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Obama makes case for re-election, vows to "plod away"


08:55, February 07, 2012

WASHINGTON, Feb. 6 (Xinhua) -- U.S. President Barack Obama argued for four more years to bring about changes he promised in 2008, saying the country is now "in the right direction" and he would just "plod away."

When asked to comment on the fact that many of his supporters got disappointed in him during an interview with NBC's Today aired Monday morning, the president said "this is the nature of being president."

"What's frustrated people is that I haven't been able to force Congress to implement every aspect of what I said in 2008," he said. "It turns out that our founders designed a system that makes it more difficult to bring about changes than I would like sometimes."

Obama touted his accomplishments over the past three years in the face of Republicans' obstruction, including saving the auto industry, ending the Iraq war, ending "Don't Ask, Don't Tell," and stabilizing the economy.

"What we have been able to do is move in the right direction. And what I'm just gonna keep on doing is plod away very persistently," he said.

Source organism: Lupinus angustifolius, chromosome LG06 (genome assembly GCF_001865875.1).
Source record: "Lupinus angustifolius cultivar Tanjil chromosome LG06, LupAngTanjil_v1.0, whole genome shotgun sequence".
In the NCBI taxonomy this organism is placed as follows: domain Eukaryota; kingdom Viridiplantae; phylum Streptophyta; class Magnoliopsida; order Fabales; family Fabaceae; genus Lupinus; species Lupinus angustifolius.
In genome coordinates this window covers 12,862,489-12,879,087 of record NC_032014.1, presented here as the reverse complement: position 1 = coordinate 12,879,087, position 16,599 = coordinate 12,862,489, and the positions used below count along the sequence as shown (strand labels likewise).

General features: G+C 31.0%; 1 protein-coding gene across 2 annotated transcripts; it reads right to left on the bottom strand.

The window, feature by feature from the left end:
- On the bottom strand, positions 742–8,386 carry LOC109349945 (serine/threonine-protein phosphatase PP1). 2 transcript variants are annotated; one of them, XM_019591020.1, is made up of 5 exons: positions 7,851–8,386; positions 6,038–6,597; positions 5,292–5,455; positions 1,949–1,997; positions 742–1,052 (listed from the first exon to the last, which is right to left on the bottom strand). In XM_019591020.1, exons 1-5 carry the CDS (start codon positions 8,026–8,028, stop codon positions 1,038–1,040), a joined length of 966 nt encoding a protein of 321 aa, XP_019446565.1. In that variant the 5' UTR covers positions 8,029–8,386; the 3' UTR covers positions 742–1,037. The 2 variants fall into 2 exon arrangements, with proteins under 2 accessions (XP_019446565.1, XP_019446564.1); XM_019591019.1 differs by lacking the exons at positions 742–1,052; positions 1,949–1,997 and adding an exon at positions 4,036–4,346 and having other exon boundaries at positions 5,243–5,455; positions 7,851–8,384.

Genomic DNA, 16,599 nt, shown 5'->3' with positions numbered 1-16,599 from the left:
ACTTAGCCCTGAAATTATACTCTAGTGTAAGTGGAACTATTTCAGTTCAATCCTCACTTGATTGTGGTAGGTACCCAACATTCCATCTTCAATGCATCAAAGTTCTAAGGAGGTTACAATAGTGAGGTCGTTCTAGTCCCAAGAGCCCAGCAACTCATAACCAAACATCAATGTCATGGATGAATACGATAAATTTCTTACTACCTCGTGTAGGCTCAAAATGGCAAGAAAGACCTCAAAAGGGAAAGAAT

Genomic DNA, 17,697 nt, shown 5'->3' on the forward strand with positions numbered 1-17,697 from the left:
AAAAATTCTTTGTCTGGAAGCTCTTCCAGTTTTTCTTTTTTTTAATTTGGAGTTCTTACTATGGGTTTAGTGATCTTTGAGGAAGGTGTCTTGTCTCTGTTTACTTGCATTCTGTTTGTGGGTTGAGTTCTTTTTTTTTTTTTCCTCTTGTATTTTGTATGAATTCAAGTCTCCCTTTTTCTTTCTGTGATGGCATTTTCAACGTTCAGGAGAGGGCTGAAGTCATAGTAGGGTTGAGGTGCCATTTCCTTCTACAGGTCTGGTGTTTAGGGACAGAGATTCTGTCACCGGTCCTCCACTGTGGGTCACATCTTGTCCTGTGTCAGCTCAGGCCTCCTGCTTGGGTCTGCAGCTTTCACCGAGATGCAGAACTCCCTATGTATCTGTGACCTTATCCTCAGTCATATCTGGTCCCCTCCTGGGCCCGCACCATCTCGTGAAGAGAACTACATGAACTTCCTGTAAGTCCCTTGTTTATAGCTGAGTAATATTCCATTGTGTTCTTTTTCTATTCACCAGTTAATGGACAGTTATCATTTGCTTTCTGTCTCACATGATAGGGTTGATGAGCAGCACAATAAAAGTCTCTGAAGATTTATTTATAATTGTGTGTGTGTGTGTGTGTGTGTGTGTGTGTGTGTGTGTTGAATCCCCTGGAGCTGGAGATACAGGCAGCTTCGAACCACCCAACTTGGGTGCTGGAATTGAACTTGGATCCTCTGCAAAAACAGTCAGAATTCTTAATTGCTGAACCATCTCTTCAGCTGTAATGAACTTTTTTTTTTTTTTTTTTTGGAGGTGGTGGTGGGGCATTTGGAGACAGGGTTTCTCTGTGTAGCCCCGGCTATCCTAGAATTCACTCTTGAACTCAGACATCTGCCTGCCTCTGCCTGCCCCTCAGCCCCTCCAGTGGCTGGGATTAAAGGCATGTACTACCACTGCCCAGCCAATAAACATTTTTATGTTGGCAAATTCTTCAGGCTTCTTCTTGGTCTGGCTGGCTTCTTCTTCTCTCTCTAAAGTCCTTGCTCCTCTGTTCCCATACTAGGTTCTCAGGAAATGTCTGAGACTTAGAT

The president is facing a tough re-election bid as his jobs approval has been stubbornly staying below 50 percent, a red light for an incumbent seeking a second term.

In a portion of the interview aired Sunday night, Obama said "I deserve a second term, but we're not done."

"When you and I sat down, we were losing 750,000 jobs a month. . .. Now we're creating 250,000. We've created 3.7 million jobs in the last 23 months. We've created the most jobs since 2005, the most manufacturing jobs since 1990, but we're not finished," he said.

The U.S. unemployment rate edged down to 8.3 percent last month from 8.5 percent in December 2011, a near three-year low since February 2009, the Labor Department reported last week.

The improving landscape of the jobs market gave the president a crucial boost in an election where economy and jobs are voters' top concerns. Still, it's unclear how long this new momentum can last as some economists are skeptical of the sustainability of this downward trend in jobless rate.


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